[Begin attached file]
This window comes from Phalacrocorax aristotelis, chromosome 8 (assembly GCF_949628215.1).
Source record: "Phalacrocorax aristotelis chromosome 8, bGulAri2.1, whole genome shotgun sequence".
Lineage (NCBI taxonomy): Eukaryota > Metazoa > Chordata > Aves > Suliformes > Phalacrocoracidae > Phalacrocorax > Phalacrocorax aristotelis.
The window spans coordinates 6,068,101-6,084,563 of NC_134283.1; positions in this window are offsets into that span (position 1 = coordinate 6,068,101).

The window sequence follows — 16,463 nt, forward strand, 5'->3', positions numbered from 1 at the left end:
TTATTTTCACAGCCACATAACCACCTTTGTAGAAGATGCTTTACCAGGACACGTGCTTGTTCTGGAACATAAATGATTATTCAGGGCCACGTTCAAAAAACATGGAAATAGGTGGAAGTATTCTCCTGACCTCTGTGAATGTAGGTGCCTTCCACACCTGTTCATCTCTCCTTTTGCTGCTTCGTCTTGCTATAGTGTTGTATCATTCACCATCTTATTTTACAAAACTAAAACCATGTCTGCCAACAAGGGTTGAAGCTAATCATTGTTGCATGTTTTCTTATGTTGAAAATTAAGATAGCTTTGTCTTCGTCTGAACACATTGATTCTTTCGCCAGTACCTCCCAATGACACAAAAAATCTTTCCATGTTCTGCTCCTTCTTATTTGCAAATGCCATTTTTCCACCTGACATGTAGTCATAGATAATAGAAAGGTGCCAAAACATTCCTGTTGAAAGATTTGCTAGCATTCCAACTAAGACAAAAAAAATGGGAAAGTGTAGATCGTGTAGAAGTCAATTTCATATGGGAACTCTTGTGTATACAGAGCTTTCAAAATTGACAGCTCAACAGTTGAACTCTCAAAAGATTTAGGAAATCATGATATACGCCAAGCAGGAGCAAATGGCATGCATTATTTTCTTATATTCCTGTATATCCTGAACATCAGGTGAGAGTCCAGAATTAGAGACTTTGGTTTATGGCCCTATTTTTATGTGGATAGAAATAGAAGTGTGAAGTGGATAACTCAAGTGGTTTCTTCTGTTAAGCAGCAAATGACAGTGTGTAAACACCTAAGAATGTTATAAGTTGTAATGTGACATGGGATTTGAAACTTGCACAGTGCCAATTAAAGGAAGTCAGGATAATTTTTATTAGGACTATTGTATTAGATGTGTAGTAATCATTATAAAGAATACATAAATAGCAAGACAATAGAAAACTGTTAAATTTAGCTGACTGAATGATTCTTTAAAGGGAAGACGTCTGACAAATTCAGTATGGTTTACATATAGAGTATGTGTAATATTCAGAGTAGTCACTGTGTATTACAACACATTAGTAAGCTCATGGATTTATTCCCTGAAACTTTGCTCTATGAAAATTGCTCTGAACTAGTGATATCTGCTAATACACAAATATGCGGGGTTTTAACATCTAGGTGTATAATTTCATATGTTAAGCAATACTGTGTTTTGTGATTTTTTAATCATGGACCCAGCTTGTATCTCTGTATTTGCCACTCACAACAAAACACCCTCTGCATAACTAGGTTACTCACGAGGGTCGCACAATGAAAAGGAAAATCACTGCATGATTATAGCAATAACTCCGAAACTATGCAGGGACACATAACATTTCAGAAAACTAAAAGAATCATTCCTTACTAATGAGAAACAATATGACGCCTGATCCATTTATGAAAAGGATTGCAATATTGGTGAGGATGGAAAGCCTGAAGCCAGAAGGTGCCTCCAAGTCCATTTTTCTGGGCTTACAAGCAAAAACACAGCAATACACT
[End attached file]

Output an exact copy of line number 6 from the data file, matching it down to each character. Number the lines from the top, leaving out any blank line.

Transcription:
TTATTTTCACAGCCACATAACCACCTTTGTAGAAGATGCTTTACCAGGACACGTGCTTGTTCTGGAACATAAATGATTATTCAGGGCCACGTTCAAAAAACATGGAAATAGGTGGAAGTATTCTCCTGACCTCTGTGAATGTAGGTGCCTTCCACACCTGTTCATCTCTCCTTTTGCTGCTTCGTCTTGCTATAGTGTTGTATCATTCACCATCTTATTTTACAAAACTAAAACCATGTCTGCCAACAAGGGTTGAAGCTAATCATTGTTGCATGTTTTCTTATGTTGAAAATTAAGATAGCTTTGTCTTCGTCTGAACACATTGATTCTTTCGCCAGTACCTCCCAATGACACAAAAAATCTTTCCATGTTCTGCTCCTTCTTATTTGCAAATGCCATTTTTCCACCTGACATGTAGTCATAGATAATAGAAAGGTGCCAAAACATTCCTGTTGAAAGATTTGCTAGCATTCCAACTAAGACAAAAAAAATGGGAAAGTGTAGATCGTGTAGAAGTCAATTTCATATGGGAACTCTTGTGTATACAGAGCTTTCAAAATTGACAGCTCAACAGTTGAACTCTCAAAAGATTTAGGAAATCATGATATACGCCAAGCAGGAGCAAATGGCATGCATTATTTTCTTATATTCCTGTATATCCTGAACATCAGGTGAGAGTCCAGAATTAGAGACTTTGGTTTATGGCCCTATTTTTATGTGGATAGAAATAGAAGTGTGAAGTGGATAACTCAAGTGGTTTCTTCTGTTAAGCAGCAAATGACAGTGTGTAAACACCTAAGAATGTTATAAGTTGTAATGTGACATGGGATTTGAAACTTGCACAGTGCCAATTAAAGGAAGTCAGGATAATTTTTATTAGGACTATTGTATTAGATGTGTAGTAATCATTATAAAGAATACATAAATAGCAAGACAATAGAAAACTGTTAAATTTAGCTGACTGAATGATTCTTTAAAGGGAAGACGTCTGACAAATTCAGTATGGTTTACATATAGAGTATGTGTAATATTCAGAGTAGTCACTGTGTATTACAACACATTAGTAAGCTCATGGATTTATTCCCTGAAACTTTGCTCTATGAAAATTGCTCTGAACTAGTGATATCTGCTAATACACAAATATGCGGGGTTTTAACATCTAGGTGTATAATTTCATATGTTAAGCAATACTGTGTTTTGTGATTTTTTAATCATGGACCCAGCTTGTATCTCTGTATTTGCCACTCACAACAAAACACCCTCTGCATAACTAGGTTACTCACGAGGGTCGCACAATGAAAAGGAAAATCACTGCATGATTATAGCAATAACTCCGAAACTATGCAGGGACACATAACATTTCAGAAAACTAAAAGAATCATTCCTTACTAATGAGAAACAATATGACGCCTGATCCATTTATGAAAAGGATTGCAATATTGGTGAGGATGGAAAGCCTGAAGCCAGAAGGTGCCTCCAAGTCCATTTTTCTGGGCTTACAAGCAAAAACACAGCAATACACT